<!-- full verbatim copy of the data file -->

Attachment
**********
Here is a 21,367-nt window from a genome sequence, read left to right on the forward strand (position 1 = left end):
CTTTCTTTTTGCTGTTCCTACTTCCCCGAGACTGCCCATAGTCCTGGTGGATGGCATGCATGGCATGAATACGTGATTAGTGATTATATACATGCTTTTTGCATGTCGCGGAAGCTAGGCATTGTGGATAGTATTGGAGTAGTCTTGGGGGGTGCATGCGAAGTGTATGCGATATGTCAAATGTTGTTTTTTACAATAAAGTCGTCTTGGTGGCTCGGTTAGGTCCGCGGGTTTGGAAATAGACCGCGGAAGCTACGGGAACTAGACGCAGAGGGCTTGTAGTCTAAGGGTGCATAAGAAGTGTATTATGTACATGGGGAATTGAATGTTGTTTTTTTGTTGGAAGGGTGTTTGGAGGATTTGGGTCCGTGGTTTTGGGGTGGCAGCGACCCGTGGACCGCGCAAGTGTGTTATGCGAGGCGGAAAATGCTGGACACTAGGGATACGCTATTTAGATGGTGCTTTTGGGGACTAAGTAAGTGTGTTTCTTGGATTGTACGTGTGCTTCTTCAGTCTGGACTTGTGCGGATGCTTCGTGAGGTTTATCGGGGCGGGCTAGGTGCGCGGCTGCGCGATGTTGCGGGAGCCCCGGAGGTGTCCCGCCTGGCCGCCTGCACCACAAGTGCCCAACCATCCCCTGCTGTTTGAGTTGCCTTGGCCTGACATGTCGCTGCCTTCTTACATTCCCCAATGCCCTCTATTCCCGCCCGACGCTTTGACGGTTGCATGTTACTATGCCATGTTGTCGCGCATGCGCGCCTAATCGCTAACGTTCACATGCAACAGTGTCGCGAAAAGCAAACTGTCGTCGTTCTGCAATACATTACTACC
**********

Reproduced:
Here is a 21,367-nt window from a genome sequence, read left to right on the forward strand (position 1 = left end):
CTTTCTTTTTGCTGTTCCTACTTCCCCGAGACTGCCCATAGTCCTGGTGGATGGCATGCATGGCATGAATACGTGATTAGTGATTATATACATGCTTTTTGCATGTCGCGGAAGCTAGGCATTGTGGATAGTATTGGAGTAGTCTTGGGGGGTGCATGCGAAGTGTATGCGATATGTCAAATGTTGTTTTTTACAATAAAGTCGTCTTGGTGGCTCGGTTAGGTCCGCGGGTTTGGAAATAGACCGCGGAAGCTACGGGAACTAGACGCAGAGGGCTTGTAGTCTAAGGGTGCATAAGAAGTGTATTATGTACATGGGGAATTGAATGTTGTTTTTTTGTTGGAAGGGTGTTTGGAGGATTTGGGTCCGTGGTTTTGGGGTGGCAGCGACCCGTGGACCGCGCAAGTGTGTTATGCGAGGCGGAAAATGCTGGACACTAGGGATACGCTATTTAGATGGTGCTTTTGGGGACTAAGTAAGTGTGTTTCTTGGATTGTACGTGTGCTTCTTCAGTCTGGACTTGTGCGGATGCTTCGTGAGGTTTATCGGGGCGGGCTAGGTGCGCGGCTGCGCGATGTTGCGGGAGCCCCGGAGGTGTCCCGCCTGGCCGCCTGCACCACAAGTGCCCAACCATCCCCTGCTGTTTGAGTTGCCTTGGCCTGACATGTCGCTGCCTTCTTACATTCCCCAATGCCCTCTATTCCCGCCCGACGCTTTGACGGTTGCATGTTACTATGCCATGTTGTCGCGCATGCGCGCCTAATCGCTAACGTTCACATGCAACAGTGTCGCGAAAAGCAAACTGTCGTCGTTCTGCAATACATTACTACC